TF-CSIRT met for the 52nd time in Stockholm, Sweden – kindly hosted by TeliaCompany at their beautiful new offices.  When we had finished admiring the indoor waterfall, smurf-hut meeting rooms and fully open-planned offices, the meeting started with our closed session, addressing TLP:AMBER and TLP:RED matters.  Details of these sessions for Accredited and Certified teams only can be found on the Trusted Introducer website.

Improving the Listed Offering

One of the main discussion points for this meeting was a vote on how we can change and improve the TI offer for Listed Teams, as previously discussed on this blog. Listed Teams are teams that are registered on the Trusted Introducer directory for contact purposes, but have not as yet provided further information on their maturity either by self assessment (Accreditation) or third-party audit (Certification).  The voting teams present elected to introduce three new processes for Listed Teams:

  • Listed teams not yet accredited and/or certified MUST be fully relisted after three years, including renewing sponsorship requirements;
  • Listed teams SHOULD participate in TI response testing at least once per year;
  • The TI Team will make sponsoring teams visible on the restricted TI website for each listing.

All of these changes are aimed at improving the quality and freshness of data we provide to the community.  Accredited Teams can also expect changes as teams also voted to adopt a new version of the CSIRT Code of Practice – an integral part of the Accreditation framework.  A grace period for adopting the new approach will be announced to teams shortly.  All voting information can be found on our vote record.

The Quest for the Holy Grail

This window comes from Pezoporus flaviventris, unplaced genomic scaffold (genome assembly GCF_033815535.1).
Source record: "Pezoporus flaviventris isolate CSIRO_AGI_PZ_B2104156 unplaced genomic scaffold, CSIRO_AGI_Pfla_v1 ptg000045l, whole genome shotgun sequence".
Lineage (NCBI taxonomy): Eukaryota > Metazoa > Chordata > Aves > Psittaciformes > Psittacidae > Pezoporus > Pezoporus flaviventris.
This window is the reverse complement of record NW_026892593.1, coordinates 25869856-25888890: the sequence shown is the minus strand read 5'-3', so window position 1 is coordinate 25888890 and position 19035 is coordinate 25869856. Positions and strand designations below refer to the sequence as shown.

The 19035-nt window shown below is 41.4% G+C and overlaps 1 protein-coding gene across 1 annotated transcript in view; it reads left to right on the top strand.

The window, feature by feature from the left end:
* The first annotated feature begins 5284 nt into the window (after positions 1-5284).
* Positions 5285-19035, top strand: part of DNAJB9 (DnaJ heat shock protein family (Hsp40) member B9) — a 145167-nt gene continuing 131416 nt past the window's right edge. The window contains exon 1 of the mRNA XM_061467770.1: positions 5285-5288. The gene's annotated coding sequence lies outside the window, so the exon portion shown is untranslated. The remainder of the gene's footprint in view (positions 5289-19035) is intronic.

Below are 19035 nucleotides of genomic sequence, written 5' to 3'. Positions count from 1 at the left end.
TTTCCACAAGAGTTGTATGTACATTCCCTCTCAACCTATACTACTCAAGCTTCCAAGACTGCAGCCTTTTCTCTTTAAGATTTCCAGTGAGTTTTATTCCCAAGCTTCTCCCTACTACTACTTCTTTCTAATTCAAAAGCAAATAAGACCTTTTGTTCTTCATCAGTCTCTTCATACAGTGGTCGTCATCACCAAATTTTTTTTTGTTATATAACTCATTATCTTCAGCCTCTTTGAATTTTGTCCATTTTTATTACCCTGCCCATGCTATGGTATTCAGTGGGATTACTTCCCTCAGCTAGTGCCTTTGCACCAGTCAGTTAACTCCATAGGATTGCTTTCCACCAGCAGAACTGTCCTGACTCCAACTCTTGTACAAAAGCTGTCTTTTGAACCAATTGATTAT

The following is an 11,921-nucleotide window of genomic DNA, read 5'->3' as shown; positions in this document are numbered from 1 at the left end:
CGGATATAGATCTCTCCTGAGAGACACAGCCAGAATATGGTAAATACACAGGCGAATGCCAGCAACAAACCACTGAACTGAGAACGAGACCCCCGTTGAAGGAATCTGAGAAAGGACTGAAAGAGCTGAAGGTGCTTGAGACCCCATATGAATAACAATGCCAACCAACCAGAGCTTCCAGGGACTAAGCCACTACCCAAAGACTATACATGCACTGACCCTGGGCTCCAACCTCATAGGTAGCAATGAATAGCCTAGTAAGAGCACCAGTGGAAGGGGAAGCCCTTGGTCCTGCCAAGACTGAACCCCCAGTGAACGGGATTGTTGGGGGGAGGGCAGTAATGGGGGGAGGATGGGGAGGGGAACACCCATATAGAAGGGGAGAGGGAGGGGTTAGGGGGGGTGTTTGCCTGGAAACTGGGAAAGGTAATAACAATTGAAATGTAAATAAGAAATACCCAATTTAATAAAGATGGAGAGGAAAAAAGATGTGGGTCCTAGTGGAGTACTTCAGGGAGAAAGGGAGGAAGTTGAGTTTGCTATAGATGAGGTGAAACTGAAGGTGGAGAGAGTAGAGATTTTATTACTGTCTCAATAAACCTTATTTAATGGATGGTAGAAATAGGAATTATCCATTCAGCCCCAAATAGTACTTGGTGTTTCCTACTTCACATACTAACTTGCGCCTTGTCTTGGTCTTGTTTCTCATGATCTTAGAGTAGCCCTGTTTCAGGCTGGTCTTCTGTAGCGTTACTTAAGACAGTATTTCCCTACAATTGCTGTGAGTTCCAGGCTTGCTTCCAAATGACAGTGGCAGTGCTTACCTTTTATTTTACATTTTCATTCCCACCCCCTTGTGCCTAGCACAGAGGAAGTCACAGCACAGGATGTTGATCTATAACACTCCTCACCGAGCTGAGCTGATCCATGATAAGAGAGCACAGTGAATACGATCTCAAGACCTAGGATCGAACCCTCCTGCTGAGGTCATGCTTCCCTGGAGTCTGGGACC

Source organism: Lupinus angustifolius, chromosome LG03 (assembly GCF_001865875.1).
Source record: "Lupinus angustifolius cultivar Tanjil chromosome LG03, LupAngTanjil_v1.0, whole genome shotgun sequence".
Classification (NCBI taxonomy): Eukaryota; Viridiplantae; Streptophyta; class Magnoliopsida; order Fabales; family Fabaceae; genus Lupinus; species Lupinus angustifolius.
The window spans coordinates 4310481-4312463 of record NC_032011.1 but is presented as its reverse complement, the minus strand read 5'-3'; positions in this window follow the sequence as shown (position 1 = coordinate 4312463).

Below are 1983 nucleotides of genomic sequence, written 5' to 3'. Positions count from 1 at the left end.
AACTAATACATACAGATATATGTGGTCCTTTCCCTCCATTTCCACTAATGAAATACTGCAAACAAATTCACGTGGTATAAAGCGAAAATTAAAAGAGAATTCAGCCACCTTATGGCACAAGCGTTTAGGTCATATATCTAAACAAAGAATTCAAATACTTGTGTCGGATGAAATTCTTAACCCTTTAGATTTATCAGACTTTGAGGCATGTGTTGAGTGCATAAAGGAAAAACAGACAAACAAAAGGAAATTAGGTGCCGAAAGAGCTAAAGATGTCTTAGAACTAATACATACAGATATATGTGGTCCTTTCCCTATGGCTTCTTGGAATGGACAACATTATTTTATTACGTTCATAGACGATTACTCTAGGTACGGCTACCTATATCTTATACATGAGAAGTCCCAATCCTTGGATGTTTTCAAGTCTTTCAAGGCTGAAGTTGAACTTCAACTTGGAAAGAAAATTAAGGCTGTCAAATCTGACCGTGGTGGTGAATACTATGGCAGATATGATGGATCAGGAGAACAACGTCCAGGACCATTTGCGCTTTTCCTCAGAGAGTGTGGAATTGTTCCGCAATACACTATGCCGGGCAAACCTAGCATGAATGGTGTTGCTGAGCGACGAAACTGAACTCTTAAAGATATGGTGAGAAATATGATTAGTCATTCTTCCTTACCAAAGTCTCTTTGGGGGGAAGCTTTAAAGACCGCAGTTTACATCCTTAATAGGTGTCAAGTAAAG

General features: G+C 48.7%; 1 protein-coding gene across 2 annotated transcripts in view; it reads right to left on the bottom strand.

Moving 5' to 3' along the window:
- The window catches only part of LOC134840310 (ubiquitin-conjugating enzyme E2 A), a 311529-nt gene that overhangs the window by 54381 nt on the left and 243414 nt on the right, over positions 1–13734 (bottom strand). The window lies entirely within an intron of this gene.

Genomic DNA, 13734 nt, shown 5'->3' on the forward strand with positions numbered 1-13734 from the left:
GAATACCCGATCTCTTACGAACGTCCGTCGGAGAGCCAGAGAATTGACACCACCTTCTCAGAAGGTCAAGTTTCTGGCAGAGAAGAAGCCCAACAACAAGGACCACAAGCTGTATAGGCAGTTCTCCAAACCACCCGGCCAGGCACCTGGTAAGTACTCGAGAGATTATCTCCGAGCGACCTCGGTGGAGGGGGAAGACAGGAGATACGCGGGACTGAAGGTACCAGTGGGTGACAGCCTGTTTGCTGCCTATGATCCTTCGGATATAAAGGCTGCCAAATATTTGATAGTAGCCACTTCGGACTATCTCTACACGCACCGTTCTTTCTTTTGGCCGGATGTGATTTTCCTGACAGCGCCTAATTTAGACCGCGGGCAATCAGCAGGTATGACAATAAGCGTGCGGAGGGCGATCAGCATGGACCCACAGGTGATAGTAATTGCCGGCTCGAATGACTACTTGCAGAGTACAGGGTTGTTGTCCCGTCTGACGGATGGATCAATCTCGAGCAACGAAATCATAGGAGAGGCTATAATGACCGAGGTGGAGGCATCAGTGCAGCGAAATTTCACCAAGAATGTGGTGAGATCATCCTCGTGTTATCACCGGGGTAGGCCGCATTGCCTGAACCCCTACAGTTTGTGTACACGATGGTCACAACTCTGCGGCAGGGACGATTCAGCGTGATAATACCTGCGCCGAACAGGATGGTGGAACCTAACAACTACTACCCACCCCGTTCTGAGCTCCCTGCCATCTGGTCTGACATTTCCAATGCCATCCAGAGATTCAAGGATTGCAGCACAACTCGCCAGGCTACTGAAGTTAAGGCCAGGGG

We were welcomed to the meeting by Daniel Aldstam, with a sobering reminder of the impact that security incidents can have on a company.

After introductions, the full meeting kicked off with a hunt for network threats with Erik Hjlemvik from NETRESSEC.  Erik invited us to look at a variety of samples and decide whether they looked healthy, or hacked. Erik stressed the importance of examining as much data as possible, and the need to spend time on false positives, discounting information before real issues can be singled out.  Defining what is good as well as what is bad is an essential part of anomaly detection as the “bad” elements are often an unknown, so undetectable, entity.

Welcoming New Members, Congratulating Old Friends

At every TF-CSIRT meeting we like to invite newly listed and accredited teams to introduce themselves to the community and this meeting was no exception. We were joined by members from European Air Traffic Management CERT and CERT-Conix, who gave us an overview of their work and their constituencies. Patrick Mana and his team gave an entertaining update to the European Air Traffic Management CERT, highlighting the pivotal role that security plays in an environment where people’s lives are literally in the hands of the air traffic systems.

Robin Marsollier from CERT-Conix focused on tooling at CERT-Conix and the work the team does to contribute to existing open source offerings and to develop their own tools, all of which are available on github.  This highlighted the collaborative nature of the CSIRT environment.

This meeting also gave us the opportunity to congratulate Funet-CERT and CERT-EE on becoming Certified Teams and also welcomed new members to the TF-CSIRT Steering Committee.  We thanked Jan Vykopal and Lionel Ferette for all their support for the committee over the last couple of years and welcomed Sven Gabriel of EGI and Shehzad Ahmad, TI Associate, to the team.